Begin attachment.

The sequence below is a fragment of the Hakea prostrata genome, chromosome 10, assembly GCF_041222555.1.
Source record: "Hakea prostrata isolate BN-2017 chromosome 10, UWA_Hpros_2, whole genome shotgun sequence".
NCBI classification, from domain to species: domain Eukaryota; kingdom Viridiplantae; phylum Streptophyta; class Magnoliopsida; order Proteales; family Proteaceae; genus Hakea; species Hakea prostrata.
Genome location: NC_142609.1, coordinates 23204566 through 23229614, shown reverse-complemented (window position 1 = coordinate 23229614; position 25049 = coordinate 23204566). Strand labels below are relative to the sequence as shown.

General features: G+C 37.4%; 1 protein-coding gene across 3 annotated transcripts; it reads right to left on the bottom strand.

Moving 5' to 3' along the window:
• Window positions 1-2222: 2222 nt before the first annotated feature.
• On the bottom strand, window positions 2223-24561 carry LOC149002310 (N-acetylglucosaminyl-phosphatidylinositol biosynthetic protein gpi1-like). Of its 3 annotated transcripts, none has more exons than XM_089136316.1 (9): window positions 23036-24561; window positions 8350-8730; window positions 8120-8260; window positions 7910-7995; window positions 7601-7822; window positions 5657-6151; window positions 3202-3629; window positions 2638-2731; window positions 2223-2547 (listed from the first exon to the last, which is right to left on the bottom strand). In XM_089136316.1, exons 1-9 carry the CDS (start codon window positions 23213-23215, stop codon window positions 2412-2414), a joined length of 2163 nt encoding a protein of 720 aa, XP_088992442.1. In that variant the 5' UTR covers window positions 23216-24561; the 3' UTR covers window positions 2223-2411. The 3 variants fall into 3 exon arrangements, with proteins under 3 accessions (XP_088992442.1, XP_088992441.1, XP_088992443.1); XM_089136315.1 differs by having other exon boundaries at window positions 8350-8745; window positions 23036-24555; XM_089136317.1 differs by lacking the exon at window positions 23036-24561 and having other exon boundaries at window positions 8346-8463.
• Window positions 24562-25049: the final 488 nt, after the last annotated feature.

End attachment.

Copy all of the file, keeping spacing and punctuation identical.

The sequence below is a fragment of the Hakea prostrata genome, chromosome 10, assembly GCF_041222555.1.
Source record: "Hakea prostrata isolate BN-2017 chromosome 10, UWA_Hpros_2, whole genome shotgun sequence".
NCBI classification, from domain to species: domain Eukaryota; kingdom Viridiplantae; phylum Streptophyta; class Magnoliopsida; order Proteales; family Proteaceae; genus Hakea; species Hakea prostrata.
Genome location: NC_142609.1, coordinates 23204566 through 23229614, shown reverse-complemented (window position 1 = coordinate 23229614; position 25049 = coordinate 23204566). Strand labels below are relative to the sequence as shown.

General features: G+C 37.4%; 1 protein-coding gene across 3 annotated transcripts; it reads right to left on the bottom strand.

Moving 5' to 3' along the window:
• Window positions 1-2222: 2222 nt before the first annotated feature.
• On the bottom strand, window positions 2223-24561 carry LOC149002310 (N-acetylglucosaminyl-phosphatidylinositol biosynthetic protein gpi1-like). Of its 3 annotated transcripts, none has more exons than XM_089136316.1 (9): window positions 23036-24561; window positions 8350-8730; window positions 8120-8260; window positions 7910-7995; window positions 7601-7822; window positions 5657-6151; window positions 3202-3629; window positions 2638-2731; window positions 2223-2547 (listed from the first exon to the last, which is right to left on the bottom strand). In XM_089136316.1, exons 1-9 carry the CDS (start codon window positions 23213-23215, stop codon window positions 2412-2414), a joined length of 2163 nt encoding a protein of 720 aa, XP_088992442.1. In that variant the 5' UTR covers window positions 23216-24561; the 3' UTR covers window positions 2223-2411. The 3 variants fall into 3 exon arrangements, with proteins under 3 accessions (XP_088992442.1, XP_088992441.1, XP_088992443.1); XM_089136315.1 differs by having other exon boundaries at window positions 8350-8745; window positions 23036-24555; XM_089136317.1 differs by lacking the exon at window positions 23036-24561 and having other exon boundaries at window positions 8346-8463.
• Window positions 24562-25049: the final 488 nt, after the last annotated feature.